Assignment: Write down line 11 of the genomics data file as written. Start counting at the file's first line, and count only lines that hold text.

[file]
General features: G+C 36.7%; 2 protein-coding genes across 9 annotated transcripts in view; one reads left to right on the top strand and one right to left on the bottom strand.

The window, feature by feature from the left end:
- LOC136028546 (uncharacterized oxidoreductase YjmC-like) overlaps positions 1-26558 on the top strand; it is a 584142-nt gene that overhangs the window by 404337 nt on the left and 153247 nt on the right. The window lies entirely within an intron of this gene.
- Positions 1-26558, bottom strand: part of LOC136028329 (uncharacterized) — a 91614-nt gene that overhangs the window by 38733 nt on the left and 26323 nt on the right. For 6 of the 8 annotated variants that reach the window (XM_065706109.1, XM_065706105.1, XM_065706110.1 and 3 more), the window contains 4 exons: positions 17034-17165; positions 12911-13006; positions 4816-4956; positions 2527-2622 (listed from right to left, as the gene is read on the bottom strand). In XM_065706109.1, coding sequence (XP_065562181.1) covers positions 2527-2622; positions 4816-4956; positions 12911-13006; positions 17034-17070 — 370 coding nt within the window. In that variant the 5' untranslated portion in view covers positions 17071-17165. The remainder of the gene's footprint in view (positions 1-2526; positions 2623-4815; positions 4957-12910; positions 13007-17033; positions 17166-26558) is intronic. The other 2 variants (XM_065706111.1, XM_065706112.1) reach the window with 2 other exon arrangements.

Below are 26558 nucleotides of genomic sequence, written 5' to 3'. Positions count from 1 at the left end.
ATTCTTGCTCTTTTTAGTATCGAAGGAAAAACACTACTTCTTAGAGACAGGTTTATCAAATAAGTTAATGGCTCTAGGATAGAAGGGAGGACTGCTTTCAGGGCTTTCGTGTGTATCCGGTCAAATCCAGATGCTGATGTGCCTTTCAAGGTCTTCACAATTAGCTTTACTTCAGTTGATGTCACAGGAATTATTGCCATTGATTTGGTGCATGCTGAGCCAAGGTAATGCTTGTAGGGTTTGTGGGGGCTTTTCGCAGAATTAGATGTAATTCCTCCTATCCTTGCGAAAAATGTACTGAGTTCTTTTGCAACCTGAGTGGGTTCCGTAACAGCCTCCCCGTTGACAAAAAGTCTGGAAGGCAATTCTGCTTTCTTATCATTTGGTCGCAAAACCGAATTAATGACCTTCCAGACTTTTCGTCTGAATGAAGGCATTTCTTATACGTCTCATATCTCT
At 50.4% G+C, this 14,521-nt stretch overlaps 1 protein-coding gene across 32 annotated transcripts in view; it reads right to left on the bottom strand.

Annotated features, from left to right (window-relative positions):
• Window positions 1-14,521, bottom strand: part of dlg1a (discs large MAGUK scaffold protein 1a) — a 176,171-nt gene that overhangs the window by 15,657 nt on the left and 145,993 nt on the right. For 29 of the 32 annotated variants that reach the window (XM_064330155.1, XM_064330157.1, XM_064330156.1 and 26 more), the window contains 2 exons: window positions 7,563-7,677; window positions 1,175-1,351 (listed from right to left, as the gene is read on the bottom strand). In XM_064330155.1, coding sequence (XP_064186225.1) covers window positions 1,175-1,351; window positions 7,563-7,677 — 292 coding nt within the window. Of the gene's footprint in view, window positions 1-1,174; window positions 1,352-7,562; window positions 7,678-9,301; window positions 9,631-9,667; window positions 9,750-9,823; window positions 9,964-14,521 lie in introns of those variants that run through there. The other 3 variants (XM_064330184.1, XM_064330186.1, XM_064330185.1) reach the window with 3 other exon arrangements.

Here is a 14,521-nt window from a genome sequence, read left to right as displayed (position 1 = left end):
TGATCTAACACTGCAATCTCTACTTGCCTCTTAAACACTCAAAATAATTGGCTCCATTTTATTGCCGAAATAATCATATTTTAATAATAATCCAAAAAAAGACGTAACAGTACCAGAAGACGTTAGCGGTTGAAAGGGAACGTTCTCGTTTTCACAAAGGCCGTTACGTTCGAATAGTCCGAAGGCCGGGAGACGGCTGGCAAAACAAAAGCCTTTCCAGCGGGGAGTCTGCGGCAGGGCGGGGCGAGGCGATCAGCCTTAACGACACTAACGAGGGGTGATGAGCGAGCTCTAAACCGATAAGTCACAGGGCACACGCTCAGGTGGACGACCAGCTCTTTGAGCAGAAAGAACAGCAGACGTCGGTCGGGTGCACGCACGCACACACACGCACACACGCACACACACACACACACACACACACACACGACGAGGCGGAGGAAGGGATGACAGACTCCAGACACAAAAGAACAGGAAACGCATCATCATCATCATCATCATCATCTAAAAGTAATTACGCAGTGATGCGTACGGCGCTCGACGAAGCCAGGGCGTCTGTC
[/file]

TGATCTAACACTGCAATCTCTACTTGCCTCTTAAACACTCAAAATAATTGGCTCCATTTTATTGCCGAAATAATCATATTTTAATAATAATCCAAAAAAAGACGTAACAGTACCAGAAGACGTTAGCGGTTGAAAGGGAACGTTCTCGTTTTCACAAAGGCCGTTACGTTCGAATAGTCCGAAGGCCGGGAGACGGCTGGCAAAACAAAAGCCTTTCCAGCGGGGAGTCTGCGGCAGGGCGGGGCGAGGCGATCAGCCTTAACGACACTAACGAGGGGTGATGAGCGAGCTCTAAACCGATAAGTCACAGGGCACACGCTCAGGTGGACGACCAGCTCTTTGAGCAGAAAGAACAGCAGACGTCGGTCGGGTGCACGCACGCACACACACGCACACACGCACACACACACACACACACACACACACACGACGAGGCGGAGGAAGGGATGACAGACTCCAGACACAAAAGAACAGGAAACGCATCATCATCATCATCATCATCATCTAAAAGTAATTACGCAGTGATGCGTACGGCGCTCGACGAAGCCAGGGCGTCTGTC